How do you feel about strong language? Personally, i don't use it, which makes me an anomaly among my colleagues. I am capable ~ my lips can form the words. You'll have to take my word for it, but i just spoke aloud one of the naughty words. The thing is, i wasn't actually using it, just saying it as an example; this is a part of the difference between use and mention. I can mention the words; in fact, be warned, i will be, a little later in this piece, some of them at least. It's just that i don't use them. Prudery? Maybe. Puritanical? Possibly. Who i am? Quite likely. Perhaps from mine upbringing.
Thinking of childhood, i remember the very moment i realised that profanities actually meant something, that they weren't merely collections of letters put together then never spoken by proper people. Judging by where it was, a particular school room, i must have been eleven or twelve; some of my classmates were talking, one said something about a person he saw, “shovelling shit” the previous day. I didn't know what this shit was ~ and i certainly wasn't going to ask! ~ but clearly it was a real substance.
More interestingly i think, i also remember where i was, though i can't narrow down the time so closely, the first time i saw one of these words in print. I spent a good portion of my high school career, nearly three years to be exact, skipping classes and reading in the school library ~ when i bothered to go to school at all. During that time i read a huge amount, a lot of it science fiction; in an SF book i came across a reference to two people having sex, making love as i thought it was always called. The author so shocked me when he said that they were fucking that i had to shut the book for a moment to recover. I honestly don't think, looking back from several decades on, that i thought adults, mature people (which surely writers were), used such language.
This use of profanity in writing is what i find most interesting at this point. As i say, i don't use it in my life; curiously, that extends almost completely to my writing, as well. I have used so far in this piece a couple of words, and it might seem to you ~ in fact, i hope it does ~ that they fit in the flow quite easily and naturally. To me, writing, it felt quite awkward: I found myself slowing down as i typed, not quite willing to commit myself to the word, although i knew, had known from before i started writing, that it was coming and i was going to use words that make me uncomfortable.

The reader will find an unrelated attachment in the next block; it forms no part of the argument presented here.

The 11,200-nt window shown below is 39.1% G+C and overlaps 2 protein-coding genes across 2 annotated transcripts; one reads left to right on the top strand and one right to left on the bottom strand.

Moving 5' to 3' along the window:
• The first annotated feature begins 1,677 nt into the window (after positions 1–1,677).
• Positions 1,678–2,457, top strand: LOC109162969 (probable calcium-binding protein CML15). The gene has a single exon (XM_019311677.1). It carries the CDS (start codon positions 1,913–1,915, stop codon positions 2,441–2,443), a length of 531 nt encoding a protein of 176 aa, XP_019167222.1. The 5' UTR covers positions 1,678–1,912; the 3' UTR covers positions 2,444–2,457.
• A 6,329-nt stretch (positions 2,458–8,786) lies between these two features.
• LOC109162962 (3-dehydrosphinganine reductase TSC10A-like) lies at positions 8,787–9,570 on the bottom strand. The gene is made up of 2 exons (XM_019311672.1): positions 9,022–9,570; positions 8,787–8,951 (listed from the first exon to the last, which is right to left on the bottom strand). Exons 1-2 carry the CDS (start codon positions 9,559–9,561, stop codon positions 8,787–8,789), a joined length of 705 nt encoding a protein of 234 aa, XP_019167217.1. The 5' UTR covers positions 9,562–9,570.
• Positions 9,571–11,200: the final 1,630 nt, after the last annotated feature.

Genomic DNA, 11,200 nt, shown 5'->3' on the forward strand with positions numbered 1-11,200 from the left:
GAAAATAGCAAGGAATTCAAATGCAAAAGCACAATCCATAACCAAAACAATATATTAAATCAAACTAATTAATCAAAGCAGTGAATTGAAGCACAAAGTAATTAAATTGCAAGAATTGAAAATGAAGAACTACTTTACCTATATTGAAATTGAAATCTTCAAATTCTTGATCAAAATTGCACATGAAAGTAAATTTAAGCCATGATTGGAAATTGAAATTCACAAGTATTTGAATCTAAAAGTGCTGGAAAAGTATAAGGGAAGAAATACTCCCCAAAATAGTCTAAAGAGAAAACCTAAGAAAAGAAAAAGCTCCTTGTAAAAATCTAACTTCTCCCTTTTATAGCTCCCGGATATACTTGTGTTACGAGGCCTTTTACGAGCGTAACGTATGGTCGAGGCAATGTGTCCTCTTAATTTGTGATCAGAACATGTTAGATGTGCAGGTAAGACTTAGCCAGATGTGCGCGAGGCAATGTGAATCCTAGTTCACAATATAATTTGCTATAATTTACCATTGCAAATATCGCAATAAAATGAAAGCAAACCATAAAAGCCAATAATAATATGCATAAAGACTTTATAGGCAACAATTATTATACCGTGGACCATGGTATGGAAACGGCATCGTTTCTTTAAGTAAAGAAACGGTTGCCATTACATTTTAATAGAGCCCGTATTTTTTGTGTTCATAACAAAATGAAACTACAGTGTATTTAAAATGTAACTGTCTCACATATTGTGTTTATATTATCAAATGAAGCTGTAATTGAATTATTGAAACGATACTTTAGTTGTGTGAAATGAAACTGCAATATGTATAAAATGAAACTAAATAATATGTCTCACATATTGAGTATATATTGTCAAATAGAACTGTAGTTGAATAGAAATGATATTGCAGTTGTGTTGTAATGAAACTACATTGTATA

There is, in fact, a little sex in a roundabout way, in my current work in progress. The strongest, most explicit language i have used yet is, “I was instantly aware of something under the fabric of her shirt. Two somethings, in fact.” I actually embarrassed myself a little as i wrote that some time ago, felt that i was saying something a little bit naughty that perhaps might not be approved of; it seems likely that there will be no stronger language.
I might have matured a bit since i was first shocked at school; nowadays i can skip over profanity and blasphemy as i read with almost no hesitation at all. One book i read recently, though not erotic, was filled with such language, so much that i mentioned it in the review i wrote. I was still able to read it without embarrassment, with enjoyment.
Shock is not too far away, however. I recently read a short work which contained shit, bitch, fuck, and cock. It was, oddly, the last of those which surprised me most; perhaps because the author is a friend, a chaste woman who oughtn't know that language. Mind you, she's probably chased too, since she, like her two daughters, is a blonde bombshell; perhaps that's where she's learned the language.
All of which goes to show me that i still carry the imprints of my childhood, although i have learned what all of those words mean now and can run across them and continue with barely a blip. Maybe one day i'll be comfortable enough with them to actually use them myself.